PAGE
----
Music and Singing
Music and singing recitals are always well received by clients, nurses and carers. Music can be stimulating or calming; it can trigger distant memories, and offers an alternative route of communication.
We have found that some people who are profoundly affected by dementia are still capable of responding to music. Residents who cannot usually sit still for more than a minute often stay seated for over half an hour when volunteers sing/play instruments.
What Do Volunteers Do?
No matter what you play or how good you are, you will go down a treat. Volunteers visit the community units as a group and can perform either together or alone. Popular classical music, pieces from musicals, and songs from the 20s-60s are good choices. The more familiar the clients are with the music the better, as they are more likely to join in and to reminisce about memories the music evokes. Favourites include We’ll Meet Again, Que Sera Sera, We All Live in a Yellow Submarine, and anything from The Sound of Music! Ideally we like one or two non musical volunteers at recitals, as it’s nice to have a couple of people sitting with the group to encourage them to clap or sing along etc… We have put together some song books, have a collection of popular music for the piano and guitar, and have a keyboard, guitar and percussion instruments that you can use on visits or borrow to practice. We also have money to buy music books that are appropriate for other instruments on request.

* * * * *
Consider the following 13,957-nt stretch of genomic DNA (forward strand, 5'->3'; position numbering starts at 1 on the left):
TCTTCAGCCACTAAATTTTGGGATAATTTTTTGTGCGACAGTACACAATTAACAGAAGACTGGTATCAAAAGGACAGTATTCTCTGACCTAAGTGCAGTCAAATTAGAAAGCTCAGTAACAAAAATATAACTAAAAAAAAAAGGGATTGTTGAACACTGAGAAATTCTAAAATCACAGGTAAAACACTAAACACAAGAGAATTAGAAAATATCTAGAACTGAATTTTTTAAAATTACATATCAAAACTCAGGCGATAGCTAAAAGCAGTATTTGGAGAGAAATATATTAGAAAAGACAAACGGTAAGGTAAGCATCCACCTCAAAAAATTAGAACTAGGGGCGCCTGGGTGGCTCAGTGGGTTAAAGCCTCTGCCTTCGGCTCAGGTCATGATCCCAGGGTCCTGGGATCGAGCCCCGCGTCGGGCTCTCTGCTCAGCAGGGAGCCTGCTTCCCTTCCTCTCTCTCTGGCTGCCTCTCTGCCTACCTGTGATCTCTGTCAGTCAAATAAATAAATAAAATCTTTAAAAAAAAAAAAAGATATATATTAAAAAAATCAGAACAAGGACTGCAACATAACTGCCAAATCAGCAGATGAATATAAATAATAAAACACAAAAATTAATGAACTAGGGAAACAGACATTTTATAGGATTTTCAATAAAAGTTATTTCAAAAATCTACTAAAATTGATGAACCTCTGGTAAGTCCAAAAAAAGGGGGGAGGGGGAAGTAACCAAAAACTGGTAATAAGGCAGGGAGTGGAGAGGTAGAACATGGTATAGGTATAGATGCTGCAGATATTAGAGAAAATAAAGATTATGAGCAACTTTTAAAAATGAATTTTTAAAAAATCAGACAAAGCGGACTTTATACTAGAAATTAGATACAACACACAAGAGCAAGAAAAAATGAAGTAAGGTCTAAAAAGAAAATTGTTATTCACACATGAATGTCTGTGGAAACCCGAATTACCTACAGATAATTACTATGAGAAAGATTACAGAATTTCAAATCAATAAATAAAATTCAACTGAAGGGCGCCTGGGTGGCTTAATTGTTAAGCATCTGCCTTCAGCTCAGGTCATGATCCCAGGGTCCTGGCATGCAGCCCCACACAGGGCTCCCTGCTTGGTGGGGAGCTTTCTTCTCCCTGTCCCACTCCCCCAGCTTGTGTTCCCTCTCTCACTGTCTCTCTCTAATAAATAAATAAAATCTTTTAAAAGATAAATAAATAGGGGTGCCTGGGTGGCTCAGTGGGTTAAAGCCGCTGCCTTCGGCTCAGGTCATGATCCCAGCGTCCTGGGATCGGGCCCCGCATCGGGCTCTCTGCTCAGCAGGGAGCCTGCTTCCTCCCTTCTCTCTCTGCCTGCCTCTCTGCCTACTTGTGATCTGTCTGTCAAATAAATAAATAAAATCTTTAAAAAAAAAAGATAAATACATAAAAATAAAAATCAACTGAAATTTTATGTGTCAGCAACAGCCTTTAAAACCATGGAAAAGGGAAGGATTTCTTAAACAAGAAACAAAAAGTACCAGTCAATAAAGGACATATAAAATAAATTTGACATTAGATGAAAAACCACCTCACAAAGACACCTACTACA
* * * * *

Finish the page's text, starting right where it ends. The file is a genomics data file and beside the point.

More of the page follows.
Here is a quote from Natasha Wilson, a music student involved in MIM: The good thing about Minds in Motion is that there is something everyone can do with the skills they have to help - you don’t have to be a professional artist or musician to get involved! Volunteering with Minds in Motion can sometimes be challenging and may require some patience, but the smiles of appreciation from patients and carers always make it worthwhile.